Are you detail-oriented, keenly interested in numbers, a good problem solver, and adept at following instructions? A good auditor does all of these things. Similar in education and career skills to an accountant, the auditor works with businesses to make sure their financial data is accurate and that they are following the law. Auditors can work internally, within the organization, or come from the outside. Their job is to ensure that client information is accurate, data follows protocols, and that the numbers make sense.
Career Advice: Auditors
Like accountants, a growing demand for auditors is projected. Tax law is complex and businesses and individuals can struggle with all kinds of challenges so it's important to hire someone who can help them navigate the complexity. An auditor can help people deal with keeping their finances in order. The competent auditor understands numbers very well and knows how to review and analyze information and look for trends and inaccuracies. A good auditor can follow instructions and protocols, and communicates well about often complex data. An ability to work independently is a plus. If you can reason well and then present data effectively to a client, you may want to improve your skills and retrain for a career as an auditor.
Online Auditor Training Courses: Improve Your Skills
Typically an auditor has a bachelor's degree, generally in accounting, business, or a related field, although a master's degree in accounting or business administration or special certifications such as Certified Internal Auditor (CIA) may also be desired, depending on the client. You can obtain the required education on campus or through online auditor training courses. It may take time to get the necessary coursework to embark on a new career as an auditor, but it is one that has a place in any economy.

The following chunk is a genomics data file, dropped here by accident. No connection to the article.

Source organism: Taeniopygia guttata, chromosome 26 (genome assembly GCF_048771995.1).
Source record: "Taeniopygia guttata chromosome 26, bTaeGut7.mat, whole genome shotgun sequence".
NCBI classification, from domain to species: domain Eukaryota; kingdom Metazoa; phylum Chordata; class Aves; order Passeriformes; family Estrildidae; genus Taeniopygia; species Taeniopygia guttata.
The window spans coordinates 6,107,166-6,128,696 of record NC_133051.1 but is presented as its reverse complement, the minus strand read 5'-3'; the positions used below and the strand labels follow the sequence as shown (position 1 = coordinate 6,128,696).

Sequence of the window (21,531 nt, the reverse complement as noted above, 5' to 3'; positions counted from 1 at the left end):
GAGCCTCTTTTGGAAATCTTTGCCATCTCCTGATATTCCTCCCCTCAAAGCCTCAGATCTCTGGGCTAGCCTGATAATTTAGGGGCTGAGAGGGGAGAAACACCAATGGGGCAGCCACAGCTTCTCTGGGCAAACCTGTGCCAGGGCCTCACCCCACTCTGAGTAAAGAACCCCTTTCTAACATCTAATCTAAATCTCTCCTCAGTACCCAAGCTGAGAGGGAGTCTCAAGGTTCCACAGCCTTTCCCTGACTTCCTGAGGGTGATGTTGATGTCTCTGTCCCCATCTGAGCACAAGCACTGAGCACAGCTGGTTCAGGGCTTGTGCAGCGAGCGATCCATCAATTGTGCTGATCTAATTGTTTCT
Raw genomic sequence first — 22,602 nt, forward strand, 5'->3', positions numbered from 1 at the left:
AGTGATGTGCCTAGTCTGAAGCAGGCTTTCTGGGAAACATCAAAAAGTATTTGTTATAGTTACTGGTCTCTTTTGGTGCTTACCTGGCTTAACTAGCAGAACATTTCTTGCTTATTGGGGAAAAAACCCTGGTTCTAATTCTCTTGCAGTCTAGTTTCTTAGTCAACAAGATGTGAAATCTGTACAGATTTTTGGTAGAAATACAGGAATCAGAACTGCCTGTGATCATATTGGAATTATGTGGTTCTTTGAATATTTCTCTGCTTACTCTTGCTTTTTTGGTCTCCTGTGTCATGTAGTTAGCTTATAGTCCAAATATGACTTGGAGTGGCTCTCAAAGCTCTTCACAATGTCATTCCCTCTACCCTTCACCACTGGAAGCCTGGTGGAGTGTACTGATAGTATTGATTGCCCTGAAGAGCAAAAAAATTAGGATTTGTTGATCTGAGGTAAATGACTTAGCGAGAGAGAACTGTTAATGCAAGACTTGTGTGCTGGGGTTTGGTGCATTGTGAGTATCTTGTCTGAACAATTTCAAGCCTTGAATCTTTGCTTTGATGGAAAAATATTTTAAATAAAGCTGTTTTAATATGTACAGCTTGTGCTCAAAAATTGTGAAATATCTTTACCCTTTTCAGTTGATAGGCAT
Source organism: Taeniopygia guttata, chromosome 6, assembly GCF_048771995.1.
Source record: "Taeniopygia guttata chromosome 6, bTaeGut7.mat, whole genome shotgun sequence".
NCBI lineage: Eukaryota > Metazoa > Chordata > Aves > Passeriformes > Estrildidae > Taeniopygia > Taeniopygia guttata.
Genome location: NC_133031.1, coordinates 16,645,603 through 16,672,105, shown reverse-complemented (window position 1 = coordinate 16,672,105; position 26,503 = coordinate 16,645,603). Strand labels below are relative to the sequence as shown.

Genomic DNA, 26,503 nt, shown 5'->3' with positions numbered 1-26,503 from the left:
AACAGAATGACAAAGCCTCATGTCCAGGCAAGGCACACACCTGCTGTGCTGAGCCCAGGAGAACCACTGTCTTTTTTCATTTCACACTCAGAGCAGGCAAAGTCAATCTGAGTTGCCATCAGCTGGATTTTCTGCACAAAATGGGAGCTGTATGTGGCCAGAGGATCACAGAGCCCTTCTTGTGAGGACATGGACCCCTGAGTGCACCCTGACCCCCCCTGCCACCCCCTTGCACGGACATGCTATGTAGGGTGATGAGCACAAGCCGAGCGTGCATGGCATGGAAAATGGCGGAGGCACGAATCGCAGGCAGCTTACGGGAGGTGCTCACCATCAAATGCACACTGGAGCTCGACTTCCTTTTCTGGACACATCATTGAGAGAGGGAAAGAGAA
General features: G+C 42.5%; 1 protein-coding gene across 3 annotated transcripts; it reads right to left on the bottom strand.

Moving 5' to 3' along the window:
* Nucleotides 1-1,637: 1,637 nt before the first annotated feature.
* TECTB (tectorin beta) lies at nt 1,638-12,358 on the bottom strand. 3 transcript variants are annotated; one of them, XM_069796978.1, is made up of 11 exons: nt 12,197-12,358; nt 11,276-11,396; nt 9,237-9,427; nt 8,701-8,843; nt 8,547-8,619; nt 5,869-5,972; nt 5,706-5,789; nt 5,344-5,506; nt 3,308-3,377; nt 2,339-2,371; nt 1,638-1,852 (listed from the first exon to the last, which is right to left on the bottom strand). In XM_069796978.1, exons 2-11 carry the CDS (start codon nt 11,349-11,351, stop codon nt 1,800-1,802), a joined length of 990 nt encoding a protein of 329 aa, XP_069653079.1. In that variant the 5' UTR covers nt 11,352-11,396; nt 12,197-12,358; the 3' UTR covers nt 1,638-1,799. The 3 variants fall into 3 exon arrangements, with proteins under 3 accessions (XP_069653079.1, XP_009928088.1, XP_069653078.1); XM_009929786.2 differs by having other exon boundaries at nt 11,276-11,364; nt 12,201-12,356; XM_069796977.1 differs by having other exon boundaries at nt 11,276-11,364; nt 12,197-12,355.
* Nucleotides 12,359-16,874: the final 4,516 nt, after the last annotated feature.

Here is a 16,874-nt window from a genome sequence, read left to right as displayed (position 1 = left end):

Career Outlook for Auditors
- Popular auditor specializations: internal auditing, government auditing, external auditing
- Specializations within internal auditing: information technology auditing, environmental auditing, compliance auditing
- Typical travel locations, if any: individual branches, government facilities, client business locations
- Typical work week length: 40 hours
- Popular degrees: bachelor's degree in business or accounting
- Popular certifications: Certified Public Accountant (CPA), Certified Internal Auditor (CIA), Certified in Control Self-Assessment (CCSA), Certified Financial Services Auditor (CFSA), Certified Government Auditing Professional (CGAP), Certified Information Systems Auditor (CISA)
- Coursework hours required for CPA designation: 150
- Skills preferred: mathematics, data interpretation, communication
- Popular advancement: Management accounting, upper-level management
- Percent self-employed: 10 percent
- Percentage growth expected 2006-2016: 18 percent
- Important auditing legislation: Sarbanes-Oxley Act of 2002
- Popular expertise requirements among hiring managers: current legislation, international business, specific industries
- Typical job benefits for auditors: health, medical and life insurance, 401k, paid annual leave
Bureau of Labor Statistics